1200.jpgMitra Hejazipour, an Iranian woman grandmaster is not happy with this refusal. “This is going to be the biggest sporting event women in Iran have ever seen; we haven’t been able to host any world championship in other sporting fields for women in the past. It’s not right to call for a boycott. These games are important for women in Iran; it’s an opportunity for us to show our strength.”

Drawing attention toward her own body and her refusal to wear hijab, Paikidze-Barnes perhaps unwittingly eclipses by her own agenda the hard-earned opportunities and possibilities of her Iranian sisters.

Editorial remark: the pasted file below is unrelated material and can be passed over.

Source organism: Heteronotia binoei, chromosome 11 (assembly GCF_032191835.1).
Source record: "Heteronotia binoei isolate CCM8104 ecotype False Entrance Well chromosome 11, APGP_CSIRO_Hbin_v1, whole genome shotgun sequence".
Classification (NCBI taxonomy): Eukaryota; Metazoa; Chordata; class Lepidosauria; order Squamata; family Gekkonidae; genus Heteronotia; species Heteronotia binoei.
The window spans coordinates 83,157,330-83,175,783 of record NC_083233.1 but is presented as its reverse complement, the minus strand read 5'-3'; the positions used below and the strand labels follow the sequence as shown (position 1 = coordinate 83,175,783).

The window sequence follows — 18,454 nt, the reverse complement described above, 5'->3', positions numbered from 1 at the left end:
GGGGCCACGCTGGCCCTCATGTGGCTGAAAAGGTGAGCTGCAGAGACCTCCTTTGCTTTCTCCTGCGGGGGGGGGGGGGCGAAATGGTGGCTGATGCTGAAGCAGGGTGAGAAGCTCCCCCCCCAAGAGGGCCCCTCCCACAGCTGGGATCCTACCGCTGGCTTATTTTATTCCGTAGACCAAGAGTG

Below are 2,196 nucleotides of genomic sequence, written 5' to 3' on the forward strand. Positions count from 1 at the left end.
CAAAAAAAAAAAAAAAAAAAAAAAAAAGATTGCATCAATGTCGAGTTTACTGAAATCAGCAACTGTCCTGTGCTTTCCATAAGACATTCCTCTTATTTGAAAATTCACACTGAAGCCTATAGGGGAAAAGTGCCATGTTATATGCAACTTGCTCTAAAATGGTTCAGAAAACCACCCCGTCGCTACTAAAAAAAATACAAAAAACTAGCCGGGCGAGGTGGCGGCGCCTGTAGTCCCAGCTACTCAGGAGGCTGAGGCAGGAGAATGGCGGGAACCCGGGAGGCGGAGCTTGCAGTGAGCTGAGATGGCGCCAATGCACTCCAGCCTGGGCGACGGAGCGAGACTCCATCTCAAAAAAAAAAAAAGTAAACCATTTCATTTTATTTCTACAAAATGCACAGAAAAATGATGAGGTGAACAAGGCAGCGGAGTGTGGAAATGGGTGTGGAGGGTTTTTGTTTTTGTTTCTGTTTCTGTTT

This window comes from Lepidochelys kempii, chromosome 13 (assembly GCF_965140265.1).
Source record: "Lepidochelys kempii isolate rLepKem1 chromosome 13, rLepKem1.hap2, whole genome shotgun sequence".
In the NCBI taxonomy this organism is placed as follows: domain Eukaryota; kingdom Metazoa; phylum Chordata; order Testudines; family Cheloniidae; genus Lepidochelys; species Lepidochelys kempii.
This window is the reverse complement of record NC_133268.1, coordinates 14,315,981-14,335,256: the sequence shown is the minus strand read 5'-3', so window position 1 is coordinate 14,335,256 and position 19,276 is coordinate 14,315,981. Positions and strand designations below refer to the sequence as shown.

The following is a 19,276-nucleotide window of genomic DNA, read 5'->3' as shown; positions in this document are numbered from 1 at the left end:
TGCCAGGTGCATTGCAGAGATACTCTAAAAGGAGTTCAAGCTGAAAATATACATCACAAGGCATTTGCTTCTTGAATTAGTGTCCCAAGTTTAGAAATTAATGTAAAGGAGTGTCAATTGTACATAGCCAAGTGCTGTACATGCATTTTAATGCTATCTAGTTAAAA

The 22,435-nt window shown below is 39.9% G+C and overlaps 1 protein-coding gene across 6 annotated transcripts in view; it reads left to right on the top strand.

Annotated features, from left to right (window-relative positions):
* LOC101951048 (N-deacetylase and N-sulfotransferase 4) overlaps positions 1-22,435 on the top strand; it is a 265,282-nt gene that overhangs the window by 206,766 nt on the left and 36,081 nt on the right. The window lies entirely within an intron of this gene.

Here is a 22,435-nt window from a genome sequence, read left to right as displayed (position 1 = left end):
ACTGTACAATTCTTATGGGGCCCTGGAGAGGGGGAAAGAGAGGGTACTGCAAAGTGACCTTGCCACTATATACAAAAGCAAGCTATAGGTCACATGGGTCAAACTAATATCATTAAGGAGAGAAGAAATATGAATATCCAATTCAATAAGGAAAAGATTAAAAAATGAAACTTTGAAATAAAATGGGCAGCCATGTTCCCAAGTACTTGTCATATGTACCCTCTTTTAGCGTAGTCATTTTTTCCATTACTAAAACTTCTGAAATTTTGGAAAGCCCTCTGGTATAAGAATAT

Azadeh Moaveni writes in the New York Times today that women’s ongoing struggles for opportunities and freedom in Iran are at risk “if outsiders with their own agendas inflame the issue.” If you recall, the letter-writing campaign against the stoning of Amina Lawal in Nigeria suffered from the same problematic assumption: that we Westerners must sally forth to rescue oppressed women from their awful lives and funny-looking outfits. The brilliant 2003 Counterpunch piece “How Not to Help Amina Lawal” should be required reading for all those outraged by the cultural excesses of Muslim peoples. Ayesha Iman and Sindi Medar-Gould draw attention to the harmful impact of reactionary external movements that do not take into account how their very inflammatory reaction may worsen the situation on the ground for women’s workers on the ground. By focusing attention on hijab, such movements risk further empowering xenophobic and reactionary elements in Iran (probably those responsible for Homa Hoodfar’s imprisonment), and drowning out the voices of women like Mitra Hejazipour whose career is an ongoing, long-standing struggle for women’s empowerment. The article also highlights the importance of respecting the expertise and knowledge of local activists, instead of foisting one’s own preoccupations upon them.